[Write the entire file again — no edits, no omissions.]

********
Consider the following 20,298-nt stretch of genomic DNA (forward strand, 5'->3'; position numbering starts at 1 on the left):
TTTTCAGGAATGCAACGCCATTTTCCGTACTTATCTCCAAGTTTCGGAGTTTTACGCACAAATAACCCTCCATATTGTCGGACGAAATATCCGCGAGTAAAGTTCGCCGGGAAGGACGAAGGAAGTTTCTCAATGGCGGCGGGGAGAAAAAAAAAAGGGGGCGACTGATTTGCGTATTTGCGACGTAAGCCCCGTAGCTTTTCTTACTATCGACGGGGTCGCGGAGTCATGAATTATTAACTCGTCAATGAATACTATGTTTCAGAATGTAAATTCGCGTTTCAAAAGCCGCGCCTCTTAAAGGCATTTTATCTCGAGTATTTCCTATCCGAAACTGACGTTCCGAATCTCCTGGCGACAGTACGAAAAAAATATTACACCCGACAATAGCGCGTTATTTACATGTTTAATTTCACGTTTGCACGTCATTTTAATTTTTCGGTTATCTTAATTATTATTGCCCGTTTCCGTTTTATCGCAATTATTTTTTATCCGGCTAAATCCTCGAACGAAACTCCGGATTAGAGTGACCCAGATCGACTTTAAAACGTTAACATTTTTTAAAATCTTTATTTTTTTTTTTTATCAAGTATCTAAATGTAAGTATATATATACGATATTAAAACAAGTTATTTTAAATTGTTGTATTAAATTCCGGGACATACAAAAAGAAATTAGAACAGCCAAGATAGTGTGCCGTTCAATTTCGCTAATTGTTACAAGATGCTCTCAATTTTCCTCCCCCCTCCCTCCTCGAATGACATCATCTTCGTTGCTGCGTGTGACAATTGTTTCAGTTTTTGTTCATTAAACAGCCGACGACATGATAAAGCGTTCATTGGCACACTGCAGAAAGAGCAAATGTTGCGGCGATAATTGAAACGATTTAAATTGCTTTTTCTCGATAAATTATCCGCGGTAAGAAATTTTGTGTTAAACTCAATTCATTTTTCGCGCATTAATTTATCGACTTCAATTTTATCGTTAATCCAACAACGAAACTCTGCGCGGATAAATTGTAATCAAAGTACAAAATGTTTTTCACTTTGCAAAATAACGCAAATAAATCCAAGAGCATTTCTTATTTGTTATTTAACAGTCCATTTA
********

Consider the following 20,298-nt stretch of genomic DNA (forward strand, 5'->3'; position numbering starts at 1 on the left):
TTTTCAGGAATGCAACGCCATTTTCCGTACTTATCTCCAAGTTTCGGAGTTTTACGCACAAATAACCCTCCATATTGTCGGACGAAATATCCGCGAGTAAAGTTCGCCGGGAAGGACGAAGGAAGTTTCTCAATGGCGGCGGGGAGAAAAAAAAAAGGGGGCGACTGATTTGCGTATTTGCGACGTAAGCCCCGTAGCTTTTCTTACTATCGACGGGGTCGCGGAGTCATGAATTATTAACTCGTCAATGAATACTATGTTTCAGAATGTAAATTCGCGTTTCAAAAGCCGCGCCTCTTAAAGGCATTTTATCTCGAGTATTTCCTATCCGAAACTGACGTTCCGAATCTCCTGGCGACAGTACGAAAAAAATATTACACCCGACAATAGCGCGTTATTTACATGTTTAATTTCACGTTTGCACGTCATTTTAATTTTTCGGTTATCTTAATTATTATTGCCCGTTTCCGTTTTATCGCAATTATTTTTTATCCGGCTAAATCCTCGAACGAAACTCCGGATTAGAGTGACCCAGATCGACTTTAAAACGTTAACATTTTTTAAAATCTTTATTTTTTTTTTTTATCAAGTATCTAAATGTAAGTATATATATACGATATTAAAACAAGTTATTTTAAATTGTTGTATTAAATTCCGGGACATACAAAAAGAAATTAGAACAGCCAAGATAGTGTGCCGTTCAATTTCGCTAATTGTTACAAGATGCTCTCAATTTTCCTCCCCCCTCCCTCCTCGAATGACATCATCTTCGTTGCTGCGTGTGACAATTGTTTCAGTTTTTGTTCATTAAACAGCCGACGACATGATAAAGCGTTCATTGGCACACTGCAGAAAGAGCAAATGTTGCGGCGATAATTGAAACGATTTAAATTGCTTTTTCTCGATAAATTATCCGCGGTAAGAAATTTTGTGTTAAACTCAATTCATTTTTCGCGCATTAATTTATCGACTTCAATTTTATCGTTAATCCAACAACGAAACTCTGCGCGGATAAATTGTAATCAAAGTACAAAATGTTTTTCACTTTGCAAAATAACGCAAATAAATCCAAGAGCATTTCTTATTTGTTATTTAACAGTCCATTTA